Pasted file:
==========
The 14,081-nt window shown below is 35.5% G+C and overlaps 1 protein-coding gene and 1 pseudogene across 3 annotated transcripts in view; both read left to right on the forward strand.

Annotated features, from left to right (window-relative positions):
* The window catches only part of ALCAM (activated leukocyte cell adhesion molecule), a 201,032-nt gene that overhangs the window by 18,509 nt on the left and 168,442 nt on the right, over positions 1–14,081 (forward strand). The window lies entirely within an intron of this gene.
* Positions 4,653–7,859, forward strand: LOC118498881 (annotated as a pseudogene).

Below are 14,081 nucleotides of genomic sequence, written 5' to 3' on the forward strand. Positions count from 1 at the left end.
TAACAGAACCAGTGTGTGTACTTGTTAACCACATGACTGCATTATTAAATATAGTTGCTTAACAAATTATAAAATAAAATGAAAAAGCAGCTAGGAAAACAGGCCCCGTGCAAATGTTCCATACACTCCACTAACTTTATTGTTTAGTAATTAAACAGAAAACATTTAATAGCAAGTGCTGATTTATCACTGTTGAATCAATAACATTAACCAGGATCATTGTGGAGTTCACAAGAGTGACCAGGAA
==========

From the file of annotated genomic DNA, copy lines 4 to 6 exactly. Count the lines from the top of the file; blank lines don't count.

* Positions 4,653–7,859, forward strand: LOC118498881 (annotated as a pseudogene).

Below are 14,081 nucleotides of genomic sequence, written 5' to 3' on the forward strand. Positions count from 1 at the left end.
TAACAGAACCAGTGTGTGTACTTGTTAACCACATGACTGCATTATTAAATATAGTTGCTTAACAAATTATAAAATAAAATGAAAAAGCAGCTAGGAAAACAGGCCCCGTGCAAATGTTCCATACACTCCACTAACTTTATTGTTTAGTAATTAAACAGAAAACATTTAATAGCAAGTGCTGATTTATCACTGTTGAATCAATAACATTAACCAGGATCATTGTGGAGTTCACAAGAGTGACCAGGAA